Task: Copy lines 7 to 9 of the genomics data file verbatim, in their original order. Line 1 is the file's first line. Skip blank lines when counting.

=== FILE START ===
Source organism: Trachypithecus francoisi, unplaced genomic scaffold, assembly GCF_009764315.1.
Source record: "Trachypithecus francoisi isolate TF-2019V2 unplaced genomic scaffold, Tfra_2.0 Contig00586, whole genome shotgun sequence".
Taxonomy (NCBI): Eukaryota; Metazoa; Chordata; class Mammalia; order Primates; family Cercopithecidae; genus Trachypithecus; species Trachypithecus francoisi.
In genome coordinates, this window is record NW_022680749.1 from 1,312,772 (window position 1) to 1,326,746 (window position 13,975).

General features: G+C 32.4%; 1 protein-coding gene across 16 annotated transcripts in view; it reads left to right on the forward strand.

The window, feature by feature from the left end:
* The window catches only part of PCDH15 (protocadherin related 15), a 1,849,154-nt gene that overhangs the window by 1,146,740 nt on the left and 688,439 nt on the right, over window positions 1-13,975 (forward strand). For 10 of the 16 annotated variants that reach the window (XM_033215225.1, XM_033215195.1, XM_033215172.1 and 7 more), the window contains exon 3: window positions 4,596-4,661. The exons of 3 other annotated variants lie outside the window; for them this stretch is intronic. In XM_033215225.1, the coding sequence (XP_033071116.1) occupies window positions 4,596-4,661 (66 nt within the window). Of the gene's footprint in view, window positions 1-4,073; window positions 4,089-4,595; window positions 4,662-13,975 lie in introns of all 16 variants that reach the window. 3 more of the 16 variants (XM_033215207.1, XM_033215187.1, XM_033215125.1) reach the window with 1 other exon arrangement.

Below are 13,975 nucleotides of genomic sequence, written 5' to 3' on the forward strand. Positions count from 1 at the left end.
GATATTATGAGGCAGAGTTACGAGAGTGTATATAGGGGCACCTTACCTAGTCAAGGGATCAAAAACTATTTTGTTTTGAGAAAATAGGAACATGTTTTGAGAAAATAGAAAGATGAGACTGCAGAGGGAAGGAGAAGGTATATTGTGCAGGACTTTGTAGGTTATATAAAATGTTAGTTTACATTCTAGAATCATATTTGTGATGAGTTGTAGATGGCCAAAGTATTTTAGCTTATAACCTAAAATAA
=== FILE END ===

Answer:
* The window catches only part of PCDH15 (protocadherin related 15), a 1,849,154-nt gene that overhangs the window by 1,146,740 nt on the left and 688,439 nt on the right, over window positions 1-13,975 (forward strand). For 10 of the 16 annotated variants that reach the window (XM_033215225.1, XM_033215195.1, XM_033215172.1 and 7 more), the window contains exon 3: window positions 4,596-4,661. The exons of 3 other annotated variants lie outside the window; for them this stretch is intronic. In XM_033215225.1, the coding sequence (XP_033071116.1) occupies window positions 4,596-4,661 (66 nt within the window). Of the gene's footprint in view, window positions 1-4,073; window positions 4,089-4,595; window positions 4,662-13,975 lie in introns of all 16 variants that reach the window. 3 more of the 16 variants (XM_033215207.1, XM_033215187.1, XM_033215125.1) reach the window with 1 other exon arrangement.

Below are 13,975 nucleotides of genomic sequence, written 5' to 3' on the forward strand. Positions count from 1 at the left end.
GATATTATGAGGCAGAGTTACGAGAGTGTATATAGGGGCACCTTACCTAGTCAAGGGATCAAAAACTATTTTGTTTTGAGAAAATAGGAACATGTTTTGAGAAAATAGAAAGATGAGACTGCAGAGGGAAGGAGAAGGTATATTGTGCAGGACTTTGTAGGTTATATAAAATGTTAGTTTACATTCTAGAATCATATTTGTGATGAGTTGTAGATGGCCAAAGTATTTTAGCTTATAACCTAAAATAA